From the perspective of relaxed and interested audience, I liked While You Were Sleeping. However, from the perspective of ‘Woman who cares what I think about myself and what other women think about themselves’, there were a few things about it that bothered me.
Do you realize how good your life is? Just take a moment and think about it. You have a place to live? Clothes? Food? Job? Luxury of owning a pet?
Me and my adorable luxury pet
If you answered ‘yes’ to all of those, you are at least as blessed as the main character (Sandra Bullock’s character, to be exact) and really, you can probably relax! Nothing’s that bad! 🙂 Good news, eh?
So the lead in ‘Sleeping’ is unhappy because she’s un-partnered and she develops this fantasy that she’s going to marry one of the patrons of the subway system where she works. The whole film has to do with marriage and the search for the right marriage, because ‘that’s what she’s missing; a family’. I completely understand. I, too, pine and yearn for partnership. I also recognize that if I’m not happy on my own, partnership won’t fix that. I can be happy on my own without a husband, and not be any ‘less’ of a woman.
She also allows people to believe a lie about her, which is based on a misunderstanding, but would be easily corrected all the same. Her explanation of this is that she didn’t want to hurt them, but also that she so desperately wanted a family. So here we have a heroine who bravely saved a man’s life but doesn’t have the courage to continue to live as a single woman when she’s given the opportunity to have a deceptive relationship instead. Not exactly role-model material, though I will admit it’s a change from the deceptive role in films always being played by men. It’s sort of like the male lead in Penelope; he has some decent motives for his not-great behavior. Despite the faulty archetype being the same (liar gets to win in the end) I almost like that Sandra gets to play a character whose behavior is more traditionally masculine, at least from a filmmaker’s perspective.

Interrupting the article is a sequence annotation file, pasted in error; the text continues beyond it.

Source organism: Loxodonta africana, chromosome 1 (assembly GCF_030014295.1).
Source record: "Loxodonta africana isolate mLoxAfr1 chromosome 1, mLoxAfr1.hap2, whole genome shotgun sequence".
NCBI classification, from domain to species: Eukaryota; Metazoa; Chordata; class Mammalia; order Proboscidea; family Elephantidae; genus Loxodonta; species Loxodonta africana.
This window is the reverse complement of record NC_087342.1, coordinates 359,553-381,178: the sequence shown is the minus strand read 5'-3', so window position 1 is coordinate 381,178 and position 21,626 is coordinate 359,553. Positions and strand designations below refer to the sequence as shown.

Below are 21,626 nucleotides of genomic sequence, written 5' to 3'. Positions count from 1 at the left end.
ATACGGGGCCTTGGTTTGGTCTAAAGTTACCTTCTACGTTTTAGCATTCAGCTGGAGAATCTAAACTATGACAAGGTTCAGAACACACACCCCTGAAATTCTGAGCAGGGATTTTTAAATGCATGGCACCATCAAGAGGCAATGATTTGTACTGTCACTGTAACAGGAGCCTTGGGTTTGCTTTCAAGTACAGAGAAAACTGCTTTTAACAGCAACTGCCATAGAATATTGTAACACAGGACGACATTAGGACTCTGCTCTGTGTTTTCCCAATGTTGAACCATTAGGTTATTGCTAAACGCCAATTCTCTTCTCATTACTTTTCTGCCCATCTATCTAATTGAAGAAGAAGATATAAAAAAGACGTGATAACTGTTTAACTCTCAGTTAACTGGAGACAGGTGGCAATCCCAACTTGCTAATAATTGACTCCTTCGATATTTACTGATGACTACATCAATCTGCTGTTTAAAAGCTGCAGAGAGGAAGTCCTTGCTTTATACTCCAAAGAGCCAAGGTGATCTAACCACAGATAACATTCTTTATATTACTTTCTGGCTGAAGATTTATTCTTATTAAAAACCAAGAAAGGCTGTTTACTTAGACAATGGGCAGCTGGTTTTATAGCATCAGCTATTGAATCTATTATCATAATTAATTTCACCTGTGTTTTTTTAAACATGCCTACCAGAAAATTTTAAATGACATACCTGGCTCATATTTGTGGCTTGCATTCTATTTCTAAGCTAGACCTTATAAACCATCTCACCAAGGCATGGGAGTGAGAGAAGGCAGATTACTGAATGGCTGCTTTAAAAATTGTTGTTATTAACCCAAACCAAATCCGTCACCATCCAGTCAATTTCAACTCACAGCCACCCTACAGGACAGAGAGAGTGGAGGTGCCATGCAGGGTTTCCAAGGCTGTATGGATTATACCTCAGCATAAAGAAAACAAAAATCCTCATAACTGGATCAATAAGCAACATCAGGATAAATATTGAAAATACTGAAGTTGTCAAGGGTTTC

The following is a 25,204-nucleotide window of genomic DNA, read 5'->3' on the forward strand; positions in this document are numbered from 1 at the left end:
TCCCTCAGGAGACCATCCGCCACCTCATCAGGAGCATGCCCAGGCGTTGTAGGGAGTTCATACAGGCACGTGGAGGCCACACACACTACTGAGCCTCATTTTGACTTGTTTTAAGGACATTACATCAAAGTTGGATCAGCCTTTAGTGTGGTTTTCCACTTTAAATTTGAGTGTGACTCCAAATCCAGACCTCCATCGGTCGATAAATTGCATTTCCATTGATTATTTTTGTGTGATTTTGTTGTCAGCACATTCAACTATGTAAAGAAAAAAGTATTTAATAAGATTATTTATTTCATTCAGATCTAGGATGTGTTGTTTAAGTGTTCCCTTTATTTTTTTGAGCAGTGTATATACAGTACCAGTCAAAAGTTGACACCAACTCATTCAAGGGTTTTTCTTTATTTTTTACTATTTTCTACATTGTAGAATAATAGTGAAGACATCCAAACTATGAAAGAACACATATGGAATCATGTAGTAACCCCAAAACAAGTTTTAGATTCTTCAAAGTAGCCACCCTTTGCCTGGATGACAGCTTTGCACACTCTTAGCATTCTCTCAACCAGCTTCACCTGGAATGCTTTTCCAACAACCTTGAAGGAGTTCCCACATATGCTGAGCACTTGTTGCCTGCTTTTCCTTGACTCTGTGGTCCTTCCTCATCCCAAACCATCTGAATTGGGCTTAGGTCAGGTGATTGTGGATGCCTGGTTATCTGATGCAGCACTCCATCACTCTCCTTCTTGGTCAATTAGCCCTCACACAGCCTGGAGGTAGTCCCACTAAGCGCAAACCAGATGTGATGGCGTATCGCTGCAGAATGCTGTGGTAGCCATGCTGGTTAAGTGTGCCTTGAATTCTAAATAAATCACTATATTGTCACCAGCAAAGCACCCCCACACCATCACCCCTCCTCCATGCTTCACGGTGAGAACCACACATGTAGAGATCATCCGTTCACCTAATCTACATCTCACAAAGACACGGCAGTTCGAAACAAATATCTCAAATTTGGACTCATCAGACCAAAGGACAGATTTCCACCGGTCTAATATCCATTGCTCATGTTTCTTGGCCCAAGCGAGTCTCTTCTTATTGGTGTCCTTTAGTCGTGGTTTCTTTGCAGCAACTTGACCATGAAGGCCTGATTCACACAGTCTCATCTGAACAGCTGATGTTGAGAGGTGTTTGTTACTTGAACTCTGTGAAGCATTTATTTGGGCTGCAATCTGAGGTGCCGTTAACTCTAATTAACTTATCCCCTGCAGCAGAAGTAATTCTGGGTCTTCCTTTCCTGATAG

Another conundrum the film does not satisfactorily resolve is that she accepts a marriage proposal from a guy who is not necessarily nice to her… he kind of harasses her repeatedly. I wish I could say I didn’t buy it, but the problem here is that I’ve seen it repeatedly, and not just in movie-land. When a person is starved for attention, it can be a real challenge to deny negative attention any berth in your life. It can be hard to say ‘no’ to an offer that you know isn’t quite good enough. There is even a scene where his character points out that he hasn’t treated her that well, and she proceeds to ignore this acknowledgment. There’s forgiveness and then there’s denial; I see her stance in this film as more of the latter, which reflects a certain desperation that plays off the ‘lack of husband’ issue.
So while this film was easy to watch, I could also see where it would be so easy to be ‘caught sleeping,’ and fail to notice the dangerous messages provided in the subtext of the film. In balance, I’d like to encourage women to keep your standards high and accept only treatment that is worthy of you. If other people can’t seem to treat you well, that is THEIR problem and NOT yours. Leave them in your dust. Love yourself. You are worthy.